The Fine Art Galleries at Bradbury-Sullivan LGBT Community Center proudly present Queer Embroidery: works by Arin Jayes, Rebecca Levi, and Michelle Morgan, on display January 4-February 27, 2018 with an artist reception January 18.
Queer Embroidery is a celebration of the act of queering textile arts, often seen as a traditional art form, and not frequently associated with LGBT art. The three featured artists come from different geographies and cultural contexts.
Arin Jayes is a trans textile artist, craftivist, urban gardener, and mental health professional in Washington, DC. His art is a practice of love and solidarity with social justice movements. Through his embroidery, he seeks to craft distinctly non-traditional pieces that are both well-made, beautiful to look at, and that honor past and present social justice activists.
Rebecca Levi’s work captures and redefines ideas of American domesticity and desire, subverting the norm with the unexpected as it invites a collision between traditional handicrafts and unexpected sources like vintage physique magazines, pin-ups, comic books, Tumblr, and memes. A native New Yorker, resident of Brooklyn, and frequent visitor of beloved Provincetown, much of her inspiration is from source material culled from flea markets in Chelsea and vintage stores on Commercial Street. Her work appears in the book, Queer Threads edited by Todd Oldham and John Chaich.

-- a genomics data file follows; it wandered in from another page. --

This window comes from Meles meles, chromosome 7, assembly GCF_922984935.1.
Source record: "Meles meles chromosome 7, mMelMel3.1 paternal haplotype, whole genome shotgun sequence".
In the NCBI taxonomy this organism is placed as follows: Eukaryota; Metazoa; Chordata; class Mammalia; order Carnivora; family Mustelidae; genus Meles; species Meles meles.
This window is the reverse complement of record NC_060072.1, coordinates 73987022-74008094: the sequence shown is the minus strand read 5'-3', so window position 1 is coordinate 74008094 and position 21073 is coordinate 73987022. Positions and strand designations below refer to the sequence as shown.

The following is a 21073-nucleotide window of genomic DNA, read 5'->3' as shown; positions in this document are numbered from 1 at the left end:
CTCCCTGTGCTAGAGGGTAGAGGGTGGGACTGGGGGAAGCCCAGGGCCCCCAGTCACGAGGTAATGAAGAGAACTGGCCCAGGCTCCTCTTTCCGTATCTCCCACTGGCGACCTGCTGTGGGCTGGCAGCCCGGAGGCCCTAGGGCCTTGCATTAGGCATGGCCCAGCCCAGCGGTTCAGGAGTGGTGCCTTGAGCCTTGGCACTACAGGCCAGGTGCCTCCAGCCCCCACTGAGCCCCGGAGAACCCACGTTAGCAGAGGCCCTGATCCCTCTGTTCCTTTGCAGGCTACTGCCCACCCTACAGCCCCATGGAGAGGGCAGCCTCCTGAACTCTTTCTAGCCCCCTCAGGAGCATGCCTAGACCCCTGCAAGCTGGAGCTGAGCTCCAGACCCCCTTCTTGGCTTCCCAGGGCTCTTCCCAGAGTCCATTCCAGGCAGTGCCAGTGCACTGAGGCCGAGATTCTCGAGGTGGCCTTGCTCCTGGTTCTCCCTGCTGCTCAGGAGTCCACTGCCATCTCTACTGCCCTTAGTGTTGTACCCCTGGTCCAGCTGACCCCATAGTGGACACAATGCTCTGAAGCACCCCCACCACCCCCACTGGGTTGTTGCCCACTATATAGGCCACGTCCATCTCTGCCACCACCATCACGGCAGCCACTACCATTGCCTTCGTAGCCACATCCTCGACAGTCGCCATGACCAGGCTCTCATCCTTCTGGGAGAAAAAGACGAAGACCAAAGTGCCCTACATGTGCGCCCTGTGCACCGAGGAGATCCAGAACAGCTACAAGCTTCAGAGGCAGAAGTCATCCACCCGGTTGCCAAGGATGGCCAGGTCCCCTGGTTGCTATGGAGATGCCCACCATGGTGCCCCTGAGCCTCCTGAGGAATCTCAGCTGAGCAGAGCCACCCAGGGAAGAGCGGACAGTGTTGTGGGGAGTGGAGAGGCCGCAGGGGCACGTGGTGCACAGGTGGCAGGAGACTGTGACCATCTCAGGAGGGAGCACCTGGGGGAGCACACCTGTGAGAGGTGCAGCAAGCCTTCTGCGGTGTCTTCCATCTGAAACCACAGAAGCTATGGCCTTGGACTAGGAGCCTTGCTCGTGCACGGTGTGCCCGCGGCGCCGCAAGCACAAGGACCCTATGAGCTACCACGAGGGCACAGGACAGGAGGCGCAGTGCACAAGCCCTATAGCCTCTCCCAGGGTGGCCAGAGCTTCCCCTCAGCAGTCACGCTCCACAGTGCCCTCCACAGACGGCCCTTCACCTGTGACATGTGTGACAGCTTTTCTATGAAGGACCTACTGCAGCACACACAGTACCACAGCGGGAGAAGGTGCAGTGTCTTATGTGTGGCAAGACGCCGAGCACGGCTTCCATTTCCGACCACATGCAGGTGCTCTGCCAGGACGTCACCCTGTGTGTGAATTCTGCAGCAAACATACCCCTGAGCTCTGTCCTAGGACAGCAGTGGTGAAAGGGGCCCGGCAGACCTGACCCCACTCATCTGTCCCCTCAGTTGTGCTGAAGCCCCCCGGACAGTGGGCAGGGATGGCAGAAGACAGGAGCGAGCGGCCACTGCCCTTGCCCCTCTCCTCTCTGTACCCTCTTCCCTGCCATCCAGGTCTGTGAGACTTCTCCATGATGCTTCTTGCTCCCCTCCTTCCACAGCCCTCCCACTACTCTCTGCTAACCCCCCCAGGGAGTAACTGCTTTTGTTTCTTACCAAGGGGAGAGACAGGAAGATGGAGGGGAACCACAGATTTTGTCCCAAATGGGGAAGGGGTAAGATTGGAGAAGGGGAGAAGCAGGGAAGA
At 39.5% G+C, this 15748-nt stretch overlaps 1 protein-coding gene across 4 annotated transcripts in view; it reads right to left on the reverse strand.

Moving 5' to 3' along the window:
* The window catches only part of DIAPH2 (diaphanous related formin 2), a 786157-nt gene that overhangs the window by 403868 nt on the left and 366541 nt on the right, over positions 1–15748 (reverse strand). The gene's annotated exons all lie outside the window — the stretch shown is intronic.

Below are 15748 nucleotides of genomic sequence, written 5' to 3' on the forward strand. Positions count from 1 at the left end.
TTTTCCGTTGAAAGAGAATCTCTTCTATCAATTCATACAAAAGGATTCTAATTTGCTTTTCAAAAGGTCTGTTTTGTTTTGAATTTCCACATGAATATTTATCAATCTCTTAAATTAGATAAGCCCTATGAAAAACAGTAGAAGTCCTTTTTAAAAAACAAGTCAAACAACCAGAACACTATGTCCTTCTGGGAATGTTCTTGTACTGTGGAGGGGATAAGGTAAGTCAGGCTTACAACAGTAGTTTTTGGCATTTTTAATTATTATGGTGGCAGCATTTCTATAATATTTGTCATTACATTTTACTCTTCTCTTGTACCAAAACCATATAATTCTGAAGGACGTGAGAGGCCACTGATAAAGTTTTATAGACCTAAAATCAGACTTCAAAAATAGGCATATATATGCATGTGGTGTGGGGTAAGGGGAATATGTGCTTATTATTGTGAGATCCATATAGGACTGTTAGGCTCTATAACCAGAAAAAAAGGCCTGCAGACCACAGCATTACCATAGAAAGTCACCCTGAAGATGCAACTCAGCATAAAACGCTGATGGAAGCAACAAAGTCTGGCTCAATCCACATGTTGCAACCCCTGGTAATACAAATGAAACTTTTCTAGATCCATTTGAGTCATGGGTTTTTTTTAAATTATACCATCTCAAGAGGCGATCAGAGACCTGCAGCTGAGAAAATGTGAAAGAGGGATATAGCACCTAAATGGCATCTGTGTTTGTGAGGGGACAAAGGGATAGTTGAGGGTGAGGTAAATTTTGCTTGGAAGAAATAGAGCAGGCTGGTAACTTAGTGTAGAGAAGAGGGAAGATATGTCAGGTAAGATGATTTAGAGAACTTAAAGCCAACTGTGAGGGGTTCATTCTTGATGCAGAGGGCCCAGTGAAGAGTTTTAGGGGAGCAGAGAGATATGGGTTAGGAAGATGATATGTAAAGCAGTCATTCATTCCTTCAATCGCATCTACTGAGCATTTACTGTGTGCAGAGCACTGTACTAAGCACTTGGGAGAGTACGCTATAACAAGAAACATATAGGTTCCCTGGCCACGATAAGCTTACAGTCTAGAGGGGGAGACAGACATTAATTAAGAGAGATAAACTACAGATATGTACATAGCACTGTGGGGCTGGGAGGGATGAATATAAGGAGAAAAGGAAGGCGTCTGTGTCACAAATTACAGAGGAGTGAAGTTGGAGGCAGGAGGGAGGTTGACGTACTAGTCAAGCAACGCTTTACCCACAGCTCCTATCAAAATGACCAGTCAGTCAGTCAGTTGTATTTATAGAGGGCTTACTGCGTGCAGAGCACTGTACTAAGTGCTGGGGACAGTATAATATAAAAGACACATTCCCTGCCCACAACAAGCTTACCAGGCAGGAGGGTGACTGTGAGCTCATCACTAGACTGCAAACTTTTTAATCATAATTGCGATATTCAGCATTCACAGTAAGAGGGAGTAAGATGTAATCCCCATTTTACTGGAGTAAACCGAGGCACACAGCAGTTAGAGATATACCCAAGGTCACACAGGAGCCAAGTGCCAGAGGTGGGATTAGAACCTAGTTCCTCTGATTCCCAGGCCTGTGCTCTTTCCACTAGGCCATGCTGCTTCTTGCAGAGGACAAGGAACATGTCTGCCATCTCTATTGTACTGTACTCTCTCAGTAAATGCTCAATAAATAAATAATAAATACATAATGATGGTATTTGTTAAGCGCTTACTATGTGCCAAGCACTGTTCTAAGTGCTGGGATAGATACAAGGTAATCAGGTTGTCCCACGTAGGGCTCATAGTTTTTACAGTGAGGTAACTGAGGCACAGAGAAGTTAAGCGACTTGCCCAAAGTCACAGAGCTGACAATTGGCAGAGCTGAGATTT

Michelle Morgan is a queer embroidery artist who recently finished her Ph.D in American Studies, and whose work examines visual and material culture. She is a mother in New Haven, Connecticut and is finding a style that fits her, learning the boundaries and versatility of thread and cloth. Her pieces speak to the question of craft, art, history, race, class, gender, and sexuality, particularly since embroidery is an ancient form of art that spans geographic locations and cultures. Her pieces focus on embroidery as "female" craft and highlight the question of what is considered art. As a queer female artist Michelle insists that textile arts have to be taken seriously.
This exhibit is curated by Deborah Rabinsky.
This is a social sober event. No alcohol will be served.
Parents of Trans Kids is a support group for parents of children of any age who identify as transgender, gender creative, non-binary, and other non-conforming gender identities.
If you have a child ages 14-21, they can attend Project SILK on the first floor of Bradbury-Sullivan LGBT Community Center for the duration of the Parents of Trans Kids meeting. Project SILK is a brave space for LGBT youth and their social networks to be themselves.
The Library at Bradbury-Sullivan LGBT Community Center presents a book talk with Jason Whitesel, author of Fat Gay Men: Girth, Mirth, and the Politics of Stigma (NYU Press). A book signing will follow the talk.